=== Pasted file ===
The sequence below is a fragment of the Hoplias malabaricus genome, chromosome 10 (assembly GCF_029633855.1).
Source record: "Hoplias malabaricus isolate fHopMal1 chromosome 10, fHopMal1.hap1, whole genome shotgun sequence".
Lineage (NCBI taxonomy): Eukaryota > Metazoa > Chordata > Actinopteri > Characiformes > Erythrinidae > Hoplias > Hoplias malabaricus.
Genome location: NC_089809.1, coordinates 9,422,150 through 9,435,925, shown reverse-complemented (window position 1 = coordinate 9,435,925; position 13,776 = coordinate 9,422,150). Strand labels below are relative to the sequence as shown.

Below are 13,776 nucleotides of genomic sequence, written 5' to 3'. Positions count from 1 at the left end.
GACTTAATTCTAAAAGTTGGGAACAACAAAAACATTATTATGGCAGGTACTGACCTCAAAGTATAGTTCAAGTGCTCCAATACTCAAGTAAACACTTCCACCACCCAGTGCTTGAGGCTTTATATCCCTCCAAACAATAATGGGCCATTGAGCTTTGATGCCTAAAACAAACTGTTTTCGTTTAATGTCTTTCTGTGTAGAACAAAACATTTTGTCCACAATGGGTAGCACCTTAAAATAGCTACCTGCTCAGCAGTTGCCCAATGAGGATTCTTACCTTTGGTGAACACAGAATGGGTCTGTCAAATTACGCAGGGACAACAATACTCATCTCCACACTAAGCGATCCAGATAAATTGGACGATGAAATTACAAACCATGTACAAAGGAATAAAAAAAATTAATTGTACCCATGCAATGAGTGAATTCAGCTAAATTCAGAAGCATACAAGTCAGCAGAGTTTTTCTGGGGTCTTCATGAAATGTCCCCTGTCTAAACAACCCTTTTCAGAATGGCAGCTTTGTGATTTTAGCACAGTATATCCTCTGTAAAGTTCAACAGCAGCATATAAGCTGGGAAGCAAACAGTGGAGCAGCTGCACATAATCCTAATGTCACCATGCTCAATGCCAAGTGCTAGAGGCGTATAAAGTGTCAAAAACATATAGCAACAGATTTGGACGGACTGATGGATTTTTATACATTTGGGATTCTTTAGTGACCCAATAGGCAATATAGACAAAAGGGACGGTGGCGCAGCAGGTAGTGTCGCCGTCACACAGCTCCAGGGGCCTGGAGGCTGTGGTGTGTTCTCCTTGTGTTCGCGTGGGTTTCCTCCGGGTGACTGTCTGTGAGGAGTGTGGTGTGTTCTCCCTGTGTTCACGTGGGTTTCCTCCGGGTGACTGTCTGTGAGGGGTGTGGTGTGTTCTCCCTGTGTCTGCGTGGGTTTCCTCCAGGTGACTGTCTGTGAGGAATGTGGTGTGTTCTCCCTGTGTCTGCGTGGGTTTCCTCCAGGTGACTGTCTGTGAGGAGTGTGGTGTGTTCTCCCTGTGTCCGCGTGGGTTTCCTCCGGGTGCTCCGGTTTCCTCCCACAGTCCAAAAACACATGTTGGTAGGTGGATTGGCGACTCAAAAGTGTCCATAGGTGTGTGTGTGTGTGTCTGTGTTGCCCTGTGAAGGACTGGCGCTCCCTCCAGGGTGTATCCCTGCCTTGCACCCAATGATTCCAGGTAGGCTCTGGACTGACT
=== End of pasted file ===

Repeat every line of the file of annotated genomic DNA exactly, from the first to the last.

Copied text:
The sequence below is a fragment of the Hoplias malabaricus genome, chromosome 10 (assembly GCF_029633855.1).
Source record: "Hoplias malabaricus isolate fHopMal1 chromosome 10, fHopMal1.hap1, whole genome shotgun sequence".
Lineage (NCBI taxonomy): Eukaryota > Metazoa > Chordata > Actinopteri > Characiformes > Erythrinidae > Hoplias > Hoplias malabaricus.
Genome location: NC_089809.1, coordinates 9,422,150 through 9,435,925, shown reverse-complemented (window position 1 = coordinate 9,435,925; position 13,776 = coordinate 9,422,150). Strand labels below are relative to the sequence as shown.

Below are 13,776 nucleotides of genomic sequence, written 5' to 3'. Positions count from 1 at the left end.
GACTTAATTCTAAAAGTTGGGAACAACAAAAACATTATTATGGCAGGTACTGACCTCAAAGTATAGTTCAAGTGCTCCAATACTCAAGTAAACACTTCCACCACCCAGTGCTTGAGGCTTTATATCCCTCCAAACAATAATGGGCCATTGAGCTTTGATGCCTAAAACAAACTGTTTTCGTTTAATGTCTTTCTGTGTAGAACAAAACATTTTGTCCACAATGGGTAGCACCTTAAAATAGCTACCTGCTCAGCAGTTGCCCAATGAGGATTCTTACCTTTGGTGAACACAGAATGGGTCTGTCAAATTACGCAGGGACAACAATACTCATCTCCACACTAAGCGATCCAGATAAATTGGACGATGAAATTACAAACCATGTACAAAGGAATAAAAAAAATTAATTGTACCCATGCAATGAGTGAATTCAGCTAAATTCAGAAGCATACAAGTCAGCAGAGTTTTTCTGGGGTCTTCATGAAATGTCCCCTGTCTAAACAACCCTTTTCAGAATGGCAGCTTTGTGATTTTAGCACAGTATATCCTCTGTAAAGTTCAACAGCAGCATATAAGCTGGGAAGCAAACAGTGGAGCAGCTGCACATAATCCTAATGTCACCATGCTCAATGCCAAGTGCTAGAGGCGTATAAAGTGTCAAAAACATATAGCAACAGATTTGGACGGACTGATGGATTTTTATACATTTGGGATTCTTTAGTGACCCAATAGGCAATATAGACAAAAGGGACGGTGGCGCAGCAGGTAGTGTCGCCGTCACACAGCTCCAGGGGCCTGGAGGCTGTGGTGTGTTCTCCTTGTGTTCGCGTGGGTTTCCTCCGGGTGACTGTCTGTGAGGAGTGTGGTGTGTTCTCCCTGTGTTCACGTGGGTTTCCTCCGGGTGACTGTCTGTGAGGGGTGTGGTGTGTTCTCCCTGTGTCTGCGTGGGTTTCCTCCAGGTGACTGTCTGTGAGGAATGTGGTGTGTTCTCCCTGTGTCTGCGTGGGTTTCCTCCAGGTGACTGTCTGTGAGGAGTGTGGTGTGTTCTCCCTGTGTCCGCGTGGGTTTCCTCCGGGTGCTCCGGTTTCCTCCCACAGTCCAAAAACACATGTTGGTAGGTGGATTGGCGACTCAAAAGTGTCCATAGGTGTGTGTGTGTGTGTCTGTGTTGCCCTGTGAAGGACTGGCGCTCCCTCCAGGGTGTATCCCTGCCTTGCACCCAATGATTCCAGGTAGGCTCTGGACTGACT